What, exactly, is it that "individuals with management training who do an outstanding job of educating themselves about clinical issues" are qualified to do?

Harald K. said...

The article does not seem related to the November 2008 contract lawsuit it claims to address. It is not published in a reputable journal, as far as I can tell, and it does contain a few errors and reckless exaggerations. I wonder what makes it "important."

I am puzzled by Health Care Renewal saying "So just to summarize, considerable discussion, scholarship, and I believe some some laws support the notion that the board of a not-for-profit organization is obliged to take reasonable care to make informed decisions free of conflicts of interest to uphold the organization's mission."

I agree that scholarship believes that laws support the notion regarding conflicts of interest, but that does not bear repeating and does not relate directly to the rest of the article. You might be interested to learn that the authors of the cited article have both been employed by the same Dartmouth trustee.

Roy M. Poses MD said...

Harald K -

An anonymous comment was forwarded to me in reply to your comment above:

"I think he missed the point of the article. It is relevant because issues of public policy are always potentially relevant to contract disputes. And Silverglate and Malchow's point is that independent trusteeship--as embodied in the 1891 agreement--further the state's goals of having non-profit boards that carry out their fiduciary duty. Dependent boards hand-picked by college presidents and based on financial largesse undermine the state's policy of vigorous and independent boards of trustees."

Harald K. said...

Issues of public policy are “potentially relevant” to everything under the sun, aren't they? Public policy is not an issue in the lawsuit that is referenced in the paper, and this fiduciary question seems to be a late arrival trying to latch onto a prior legal tangle.

The 1891 agreement is an attempt to give an outside interest group some influence over the board, so it does not embody “independent trusteeship.” I do not think that is the point the authors tried to make anyway. If the state’s policy in creating the Dartmouth trusteeships were a relevant question, we would be able to find the answer easily, and that is that the state made the board self-perpetuating.

Although I am wary about replying to someone who can’t be bothered to comment here, even anonymously, I would note that the emailer seems to have conceded my point about the article’s lack of importance.

Roy M. Poses MD said...

Harald K -

The alumni of a university are an "outside interest group?" Really? Of course, this seems to go along with the view expressed by many executives of large organizations that only they know or ought to know what the organizations' interests are. It would seem that the alumni of a university have more of a long-term affiliation with the university than do hired executives who can jump somewhere else when things get uncomfortable.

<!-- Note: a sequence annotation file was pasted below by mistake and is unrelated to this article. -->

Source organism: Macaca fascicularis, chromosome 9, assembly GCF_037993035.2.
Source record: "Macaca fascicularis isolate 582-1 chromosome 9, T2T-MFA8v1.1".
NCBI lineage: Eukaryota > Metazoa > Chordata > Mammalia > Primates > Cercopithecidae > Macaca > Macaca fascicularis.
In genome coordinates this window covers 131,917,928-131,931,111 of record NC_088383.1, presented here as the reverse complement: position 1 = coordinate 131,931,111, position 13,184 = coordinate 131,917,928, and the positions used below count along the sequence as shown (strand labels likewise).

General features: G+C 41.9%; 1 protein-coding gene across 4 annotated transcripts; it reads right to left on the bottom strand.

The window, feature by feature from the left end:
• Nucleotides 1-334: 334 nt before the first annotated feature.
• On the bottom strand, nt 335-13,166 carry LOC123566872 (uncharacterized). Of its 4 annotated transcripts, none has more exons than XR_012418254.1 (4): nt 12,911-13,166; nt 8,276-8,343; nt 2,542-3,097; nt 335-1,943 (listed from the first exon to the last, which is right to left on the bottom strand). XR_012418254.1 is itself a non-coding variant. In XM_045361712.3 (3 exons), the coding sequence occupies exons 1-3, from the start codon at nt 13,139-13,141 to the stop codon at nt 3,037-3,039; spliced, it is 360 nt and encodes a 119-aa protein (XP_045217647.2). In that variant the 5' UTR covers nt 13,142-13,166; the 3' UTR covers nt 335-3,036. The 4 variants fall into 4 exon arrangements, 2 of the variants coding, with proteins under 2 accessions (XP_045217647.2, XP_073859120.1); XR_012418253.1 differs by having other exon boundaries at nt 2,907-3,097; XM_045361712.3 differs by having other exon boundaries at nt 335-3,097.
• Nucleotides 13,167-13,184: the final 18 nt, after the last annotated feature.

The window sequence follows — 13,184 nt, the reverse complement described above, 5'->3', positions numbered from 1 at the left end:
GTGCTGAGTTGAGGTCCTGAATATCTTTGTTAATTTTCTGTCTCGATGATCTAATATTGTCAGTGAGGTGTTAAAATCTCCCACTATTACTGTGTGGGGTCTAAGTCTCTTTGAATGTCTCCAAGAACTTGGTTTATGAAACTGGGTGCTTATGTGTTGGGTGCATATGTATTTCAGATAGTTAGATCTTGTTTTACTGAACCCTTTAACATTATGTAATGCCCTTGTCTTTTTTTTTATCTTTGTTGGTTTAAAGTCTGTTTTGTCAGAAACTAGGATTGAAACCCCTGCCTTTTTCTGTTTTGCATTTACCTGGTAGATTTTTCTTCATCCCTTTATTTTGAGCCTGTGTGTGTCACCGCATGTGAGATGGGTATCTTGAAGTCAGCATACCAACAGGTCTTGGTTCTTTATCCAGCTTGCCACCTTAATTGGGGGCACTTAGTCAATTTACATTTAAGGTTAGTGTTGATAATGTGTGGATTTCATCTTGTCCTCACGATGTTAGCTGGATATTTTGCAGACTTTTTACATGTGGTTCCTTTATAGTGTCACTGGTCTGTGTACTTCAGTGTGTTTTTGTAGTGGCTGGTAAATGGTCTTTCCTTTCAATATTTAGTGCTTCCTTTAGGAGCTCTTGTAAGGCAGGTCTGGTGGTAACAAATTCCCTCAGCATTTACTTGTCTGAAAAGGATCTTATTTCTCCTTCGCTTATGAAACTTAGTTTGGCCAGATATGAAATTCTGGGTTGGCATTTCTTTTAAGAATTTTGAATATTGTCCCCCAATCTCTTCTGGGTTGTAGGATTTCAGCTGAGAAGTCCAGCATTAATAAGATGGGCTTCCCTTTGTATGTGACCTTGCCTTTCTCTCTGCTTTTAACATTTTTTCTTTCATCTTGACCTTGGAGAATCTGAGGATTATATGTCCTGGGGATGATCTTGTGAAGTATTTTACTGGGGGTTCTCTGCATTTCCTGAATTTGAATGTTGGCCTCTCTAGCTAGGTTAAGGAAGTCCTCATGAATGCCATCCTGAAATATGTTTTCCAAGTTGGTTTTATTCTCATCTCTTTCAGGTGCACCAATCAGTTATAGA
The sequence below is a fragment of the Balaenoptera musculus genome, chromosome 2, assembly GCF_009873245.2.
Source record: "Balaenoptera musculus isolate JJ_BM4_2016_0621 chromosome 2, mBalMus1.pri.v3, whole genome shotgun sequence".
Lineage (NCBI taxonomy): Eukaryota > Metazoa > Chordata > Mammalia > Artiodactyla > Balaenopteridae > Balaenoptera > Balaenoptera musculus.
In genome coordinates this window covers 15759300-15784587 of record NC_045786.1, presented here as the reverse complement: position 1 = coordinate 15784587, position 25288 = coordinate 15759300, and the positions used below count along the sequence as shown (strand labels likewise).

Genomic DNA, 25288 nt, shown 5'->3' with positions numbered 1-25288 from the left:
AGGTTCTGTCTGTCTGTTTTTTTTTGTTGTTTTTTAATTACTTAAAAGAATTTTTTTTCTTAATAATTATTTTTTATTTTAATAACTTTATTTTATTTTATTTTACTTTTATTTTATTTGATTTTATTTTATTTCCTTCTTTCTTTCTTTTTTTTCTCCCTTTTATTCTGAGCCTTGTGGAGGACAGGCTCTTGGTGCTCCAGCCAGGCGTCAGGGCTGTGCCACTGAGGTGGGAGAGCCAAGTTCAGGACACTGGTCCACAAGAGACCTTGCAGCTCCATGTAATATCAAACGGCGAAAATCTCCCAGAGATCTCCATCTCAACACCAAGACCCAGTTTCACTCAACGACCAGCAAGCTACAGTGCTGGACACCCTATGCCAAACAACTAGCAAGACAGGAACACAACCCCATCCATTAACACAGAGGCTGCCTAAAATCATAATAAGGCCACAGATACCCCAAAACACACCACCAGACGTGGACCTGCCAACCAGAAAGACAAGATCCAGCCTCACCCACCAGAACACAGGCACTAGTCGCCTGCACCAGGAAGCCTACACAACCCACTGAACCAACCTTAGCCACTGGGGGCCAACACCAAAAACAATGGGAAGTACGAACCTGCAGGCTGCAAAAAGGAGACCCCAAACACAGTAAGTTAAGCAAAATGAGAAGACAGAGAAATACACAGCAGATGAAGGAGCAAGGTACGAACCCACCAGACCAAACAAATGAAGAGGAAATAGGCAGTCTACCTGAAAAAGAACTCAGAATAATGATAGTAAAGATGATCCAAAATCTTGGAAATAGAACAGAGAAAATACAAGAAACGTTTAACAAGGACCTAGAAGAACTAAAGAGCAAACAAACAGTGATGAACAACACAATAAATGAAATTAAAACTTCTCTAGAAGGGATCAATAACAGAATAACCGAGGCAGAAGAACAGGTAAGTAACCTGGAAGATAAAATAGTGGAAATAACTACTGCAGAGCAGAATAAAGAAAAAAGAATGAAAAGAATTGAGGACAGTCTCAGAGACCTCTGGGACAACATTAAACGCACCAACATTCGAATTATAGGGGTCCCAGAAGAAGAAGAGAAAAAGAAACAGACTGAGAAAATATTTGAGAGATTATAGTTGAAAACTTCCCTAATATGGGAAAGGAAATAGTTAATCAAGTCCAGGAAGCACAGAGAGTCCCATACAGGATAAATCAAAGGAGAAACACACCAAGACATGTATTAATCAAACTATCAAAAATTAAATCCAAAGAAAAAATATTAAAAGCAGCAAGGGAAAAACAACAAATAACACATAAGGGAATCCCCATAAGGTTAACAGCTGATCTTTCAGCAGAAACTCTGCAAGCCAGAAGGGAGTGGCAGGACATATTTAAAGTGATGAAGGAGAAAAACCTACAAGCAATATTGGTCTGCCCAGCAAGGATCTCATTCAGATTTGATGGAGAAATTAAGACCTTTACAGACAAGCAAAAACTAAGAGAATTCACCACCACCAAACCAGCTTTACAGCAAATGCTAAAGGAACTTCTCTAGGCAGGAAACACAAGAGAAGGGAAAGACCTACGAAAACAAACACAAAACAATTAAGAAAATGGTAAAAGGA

If you are concerned about replying to an anonymous commentator, why don't you supply your own last name and address? Maybe Dartmouth insiders know who Harald K is, but I surely do not, and I doubt that most of our reades know either.

Harald K. said...

I do indeed think of an alumni association as being an "interest group" outside of the university corporation. It lobbies and cajoles and in some cases has a formal relationship, but its officers are not identical with the board of directors an any example I have encountered. Do you know of a university that is owned by its alumni club? I can see Deep Springs College or some unusual institution like that having this sort of relationship.

If you no longer think the article is a good summary of “fiduciary responsibility,” or if you have concluded that you are not qualified to judge, then perhaps the post ought to be redacted to reflect this change.

Roy M. Poses MD said...

Harald K, whoever you are, your word games are getting tedious:

I was talking about alumni as a whole, and not arguing about the legitimacy of a particular alumni association. But you seem to want to do the latter.

You try to knock down a straw-man when you argue that an alumni association is not identical with a board of directors. Who said it was?

I surely am not going to change my opinion just because your opinion is different, and your only justification for that opinion appears to be non sequiturs and other logical fallacies.

By the way, last time I challenged you to stop hiding behind the cloak of anonymity. You obviously are on the side of the Dartmouth administration and its friends among the unelected members of the Dartmouth board, so you have nothing to fear from them. So why not make your identity known?

If you choose not to, I wonder if it is because you are a public relations flack being paid to defend the administration and unelected members of the board?